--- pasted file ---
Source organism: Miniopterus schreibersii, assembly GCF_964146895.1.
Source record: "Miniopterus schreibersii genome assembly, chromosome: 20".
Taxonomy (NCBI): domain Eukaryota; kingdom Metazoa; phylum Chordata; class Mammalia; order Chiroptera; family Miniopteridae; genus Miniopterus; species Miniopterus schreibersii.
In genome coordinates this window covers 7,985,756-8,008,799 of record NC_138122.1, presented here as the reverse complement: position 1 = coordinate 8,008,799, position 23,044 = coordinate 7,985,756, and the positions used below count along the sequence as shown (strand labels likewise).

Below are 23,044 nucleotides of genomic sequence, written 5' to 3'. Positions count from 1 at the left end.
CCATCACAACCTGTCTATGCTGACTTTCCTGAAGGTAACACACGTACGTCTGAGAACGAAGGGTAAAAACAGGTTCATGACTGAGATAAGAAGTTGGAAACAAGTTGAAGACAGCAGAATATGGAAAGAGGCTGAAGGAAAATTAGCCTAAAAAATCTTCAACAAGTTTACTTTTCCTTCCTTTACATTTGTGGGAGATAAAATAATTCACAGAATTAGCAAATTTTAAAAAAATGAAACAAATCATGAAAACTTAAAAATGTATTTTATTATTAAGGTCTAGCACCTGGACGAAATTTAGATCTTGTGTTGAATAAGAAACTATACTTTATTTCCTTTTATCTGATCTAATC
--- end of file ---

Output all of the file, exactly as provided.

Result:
Source organism: Miniopterus schreibersii, assembly GCF_964146895.1.
Source record: "Miniopterus schreibersii genome assembly, chromosome: 20".
Taxonomy (NCBI): domain Eukaryota; kingdom Metazoa; phylum Chordata; class Mammalia; order Chiroptera; family Miniopteridae; genus Miniopterus; species Miniopterus schreibersii.
In genome coordinates this window covers 7,985,756-8,008,799 of record NC_138122.1, presented here as the reverse complement: position 1 = coordinate 8,008,799, position 23,044 = coordinate 7,985,756, and the positions used below count along the sequence as shown (strand labels likewise).

Below are 23,044 nucleotides of genomic sequence, written 5' to 3'. Positions count from 1 at the left end.
CCATCACAACCTGTCTATGCTGACTTTCCTGAAGGTAACACACGTACGTCTGAGAACGAAGGGTAAAAACAGGTTCATGACTGAGATAAGAAGTTGGAAACAAGTTGAAGACAGCAGAATATGGAAAGAGGCTGAAGGAAAATTAGCCTAAAAAATCTTCAACAAGTTTACTTTTCCTTCCTTTACATTTGTGGGAGATAAAATAATTCACAGAATTAGCAAATTTTAAAAAAATGAAACAAATCATGAAAACTTAAAAATGTATTTTATTATTAAGGTCTAGCACCTGGACGAAATTTAGATCTTGTGTTGAATAAGAAACTATACTTTATTTCCTTTTATCTGATCTAATC